Horns at HESC

The Hoedspruit Endangered Species Centre (HESC) is, to many, a paragon of what conservation encompasses. It focuses on the conservation of rare, vulnerable and endangered animal species and Cheetah Conservation is one of its core disciplines. It is however not their only discipline.
Earlier this month a new initiative was initiated, namely: Trumpets and Horns – which draws focus, once again, to the impact human greed has on animals.
To read more: https://hesc.co.za/2018/01/make-some-noise-for-our-trumpets-and-horns/
Fortunately HESC is highly regarded in conservation. People still believe that HESC and similar organisations can do good and make a difference to the longevity of both the planet and its’ animals.
Mopane, Shawu and Esme are thriving, thanks to the input and effort of the HESC team, but what about the other horned creatures at HESC?
Meet the sable family:
These HESC sables are from a breeding project that was established years ago. These animals are swapped out regularly for genetic purposes.
Good to know:

  • Sables are often referred to as the ‘typical’ sable but South African is indigenously home to the Matsetsi Sables.
  • Most farmers crossed these two sub-species with one another in hopes to move as close to the nearly extinct giant sable – large with big horns.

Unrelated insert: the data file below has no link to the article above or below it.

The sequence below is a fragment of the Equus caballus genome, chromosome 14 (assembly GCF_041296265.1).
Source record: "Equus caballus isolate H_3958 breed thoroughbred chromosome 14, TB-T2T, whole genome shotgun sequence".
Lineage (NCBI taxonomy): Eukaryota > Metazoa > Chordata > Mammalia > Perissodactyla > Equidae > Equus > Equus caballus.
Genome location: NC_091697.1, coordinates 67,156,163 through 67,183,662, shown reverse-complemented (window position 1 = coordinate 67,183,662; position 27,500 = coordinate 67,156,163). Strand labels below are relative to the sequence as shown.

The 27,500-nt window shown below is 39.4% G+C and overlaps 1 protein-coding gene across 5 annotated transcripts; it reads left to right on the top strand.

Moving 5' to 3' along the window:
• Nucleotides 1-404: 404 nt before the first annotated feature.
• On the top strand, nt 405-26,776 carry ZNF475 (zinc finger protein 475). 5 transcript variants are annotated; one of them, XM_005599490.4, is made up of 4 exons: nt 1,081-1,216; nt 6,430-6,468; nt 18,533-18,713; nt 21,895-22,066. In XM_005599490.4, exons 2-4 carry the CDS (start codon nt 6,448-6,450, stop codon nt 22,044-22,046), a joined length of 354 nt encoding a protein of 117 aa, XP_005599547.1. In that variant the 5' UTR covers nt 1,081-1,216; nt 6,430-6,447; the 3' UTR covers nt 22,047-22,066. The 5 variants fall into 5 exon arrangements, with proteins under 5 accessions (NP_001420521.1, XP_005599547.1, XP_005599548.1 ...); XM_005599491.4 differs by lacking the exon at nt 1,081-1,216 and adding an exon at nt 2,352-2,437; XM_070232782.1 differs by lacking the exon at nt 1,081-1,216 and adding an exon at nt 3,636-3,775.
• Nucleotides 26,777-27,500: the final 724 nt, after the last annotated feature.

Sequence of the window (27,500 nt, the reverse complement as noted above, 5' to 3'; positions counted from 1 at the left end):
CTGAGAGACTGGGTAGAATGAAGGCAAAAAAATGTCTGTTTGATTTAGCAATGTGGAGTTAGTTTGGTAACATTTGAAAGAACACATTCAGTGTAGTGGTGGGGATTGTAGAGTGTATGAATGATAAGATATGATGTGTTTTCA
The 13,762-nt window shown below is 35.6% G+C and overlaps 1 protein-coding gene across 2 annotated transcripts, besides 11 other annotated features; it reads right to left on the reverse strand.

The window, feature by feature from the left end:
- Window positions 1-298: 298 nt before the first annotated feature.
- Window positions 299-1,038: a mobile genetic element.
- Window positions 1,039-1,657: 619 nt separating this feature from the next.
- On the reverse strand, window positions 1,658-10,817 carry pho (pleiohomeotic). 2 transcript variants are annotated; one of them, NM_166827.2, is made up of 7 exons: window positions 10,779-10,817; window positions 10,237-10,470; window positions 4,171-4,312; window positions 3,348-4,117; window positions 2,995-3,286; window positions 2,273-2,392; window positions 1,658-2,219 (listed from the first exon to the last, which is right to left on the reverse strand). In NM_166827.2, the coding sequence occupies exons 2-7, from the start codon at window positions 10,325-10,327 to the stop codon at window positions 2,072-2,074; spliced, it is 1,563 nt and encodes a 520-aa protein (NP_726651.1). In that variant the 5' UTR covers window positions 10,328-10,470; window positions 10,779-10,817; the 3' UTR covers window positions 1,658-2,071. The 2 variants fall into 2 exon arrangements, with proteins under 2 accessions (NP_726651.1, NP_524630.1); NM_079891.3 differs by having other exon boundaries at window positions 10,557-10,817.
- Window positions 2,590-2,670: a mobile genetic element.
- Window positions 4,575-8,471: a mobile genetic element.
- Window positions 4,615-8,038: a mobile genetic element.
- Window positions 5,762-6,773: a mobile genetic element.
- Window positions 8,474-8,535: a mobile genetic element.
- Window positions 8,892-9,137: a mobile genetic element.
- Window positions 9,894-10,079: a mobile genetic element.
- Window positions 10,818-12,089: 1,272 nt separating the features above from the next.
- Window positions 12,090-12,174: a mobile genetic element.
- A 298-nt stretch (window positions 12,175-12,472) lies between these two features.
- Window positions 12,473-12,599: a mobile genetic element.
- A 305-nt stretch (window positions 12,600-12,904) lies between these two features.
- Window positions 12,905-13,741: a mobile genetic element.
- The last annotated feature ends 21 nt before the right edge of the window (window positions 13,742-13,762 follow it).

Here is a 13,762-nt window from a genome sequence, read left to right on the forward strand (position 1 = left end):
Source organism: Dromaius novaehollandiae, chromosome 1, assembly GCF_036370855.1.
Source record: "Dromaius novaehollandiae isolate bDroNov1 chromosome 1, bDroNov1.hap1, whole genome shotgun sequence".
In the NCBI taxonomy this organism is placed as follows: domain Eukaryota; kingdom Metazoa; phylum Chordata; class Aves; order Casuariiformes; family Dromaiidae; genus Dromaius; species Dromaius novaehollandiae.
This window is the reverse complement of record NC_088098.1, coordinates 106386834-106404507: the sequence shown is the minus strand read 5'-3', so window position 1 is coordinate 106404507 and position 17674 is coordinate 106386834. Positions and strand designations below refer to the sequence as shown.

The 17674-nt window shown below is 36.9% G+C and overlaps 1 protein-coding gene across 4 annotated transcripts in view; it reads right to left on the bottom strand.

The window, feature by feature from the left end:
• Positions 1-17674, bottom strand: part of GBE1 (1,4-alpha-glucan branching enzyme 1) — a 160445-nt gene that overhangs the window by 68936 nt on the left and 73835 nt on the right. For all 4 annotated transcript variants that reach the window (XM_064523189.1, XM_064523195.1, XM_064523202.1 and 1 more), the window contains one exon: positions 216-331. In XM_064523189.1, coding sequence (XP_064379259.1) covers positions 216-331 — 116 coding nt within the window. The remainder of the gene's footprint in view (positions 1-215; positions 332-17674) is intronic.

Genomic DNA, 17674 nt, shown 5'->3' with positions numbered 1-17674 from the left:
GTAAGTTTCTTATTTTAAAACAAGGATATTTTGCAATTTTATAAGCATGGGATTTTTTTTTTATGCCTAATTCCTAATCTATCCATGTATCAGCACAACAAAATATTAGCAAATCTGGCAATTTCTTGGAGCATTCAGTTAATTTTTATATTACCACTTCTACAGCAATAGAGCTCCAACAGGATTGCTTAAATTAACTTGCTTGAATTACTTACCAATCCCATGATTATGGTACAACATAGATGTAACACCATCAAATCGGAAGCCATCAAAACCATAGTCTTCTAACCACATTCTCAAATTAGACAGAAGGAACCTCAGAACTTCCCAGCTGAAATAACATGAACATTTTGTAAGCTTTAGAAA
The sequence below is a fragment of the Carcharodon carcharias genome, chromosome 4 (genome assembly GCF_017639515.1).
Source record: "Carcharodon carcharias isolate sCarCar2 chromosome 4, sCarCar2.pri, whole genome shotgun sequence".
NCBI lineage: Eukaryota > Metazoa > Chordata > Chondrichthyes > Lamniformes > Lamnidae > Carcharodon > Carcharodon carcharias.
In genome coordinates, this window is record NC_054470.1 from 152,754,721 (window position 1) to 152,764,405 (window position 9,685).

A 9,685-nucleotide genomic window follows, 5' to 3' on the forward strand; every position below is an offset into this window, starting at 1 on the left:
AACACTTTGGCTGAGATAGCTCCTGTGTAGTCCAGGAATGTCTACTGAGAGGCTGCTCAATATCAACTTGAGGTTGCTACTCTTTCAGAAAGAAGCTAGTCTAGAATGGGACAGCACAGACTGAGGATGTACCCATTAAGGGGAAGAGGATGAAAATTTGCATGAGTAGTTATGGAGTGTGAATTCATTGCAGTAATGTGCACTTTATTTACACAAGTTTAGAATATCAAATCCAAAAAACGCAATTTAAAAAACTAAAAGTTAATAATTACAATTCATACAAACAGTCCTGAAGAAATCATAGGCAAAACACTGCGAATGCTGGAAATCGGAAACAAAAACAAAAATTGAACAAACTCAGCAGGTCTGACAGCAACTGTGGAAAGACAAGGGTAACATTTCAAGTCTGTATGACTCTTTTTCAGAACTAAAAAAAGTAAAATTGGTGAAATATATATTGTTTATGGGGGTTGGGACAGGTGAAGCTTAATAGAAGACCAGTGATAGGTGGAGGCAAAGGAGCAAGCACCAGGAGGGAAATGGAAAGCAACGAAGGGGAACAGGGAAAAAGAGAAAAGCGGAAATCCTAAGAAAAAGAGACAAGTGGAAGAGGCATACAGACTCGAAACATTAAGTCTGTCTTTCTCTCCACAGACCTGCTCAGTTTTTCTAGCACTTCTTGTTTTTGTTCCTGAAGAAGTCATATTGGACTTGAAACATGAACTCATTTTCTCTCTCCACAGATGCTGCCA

• The Matsetsi sable population in Zimbabwe is only 450 – down from 24, 000 in 1994.
  • Most of the sables on reserves are pure Matsetsi sables and there are roughly 7000 in South Africa.

The Nyalas:
The-Female-NyalaDue to much needed rain and overgrowth HESC was unable to find the male nyala on time. 
The major threats to the population of nyala are poaching, habitat loss, agriculture and cattle grazing. The species is classified as Least Concern and a healthy 30, 000 nyalas roam Southern Africa.
 Both the sables and the nyalas are regularly used to make new orphaned elephants and rhinos accustomed to other animals.
 How about some Hornbills?:
The hornbills are kept at HESC for breeding and educational purposes.
They are from the Mabula Southern Ground Hornbill project which is working against the decline of the species. It is estimated that only 1500 Ground-Hornbills are left in our country, half of which are protected in the Kruger National Park. It is further estimated that 417 breeding groups exists in SA meaning that one chick reaches adulthood every nine years.
The outcry against human destruction is not only for the big and colossal creatures of the wild, but also the small, more timid ones.
HELP US TO HELP THEM! Donate towards the Trumpets and Horns initiative and make a difference TODAY: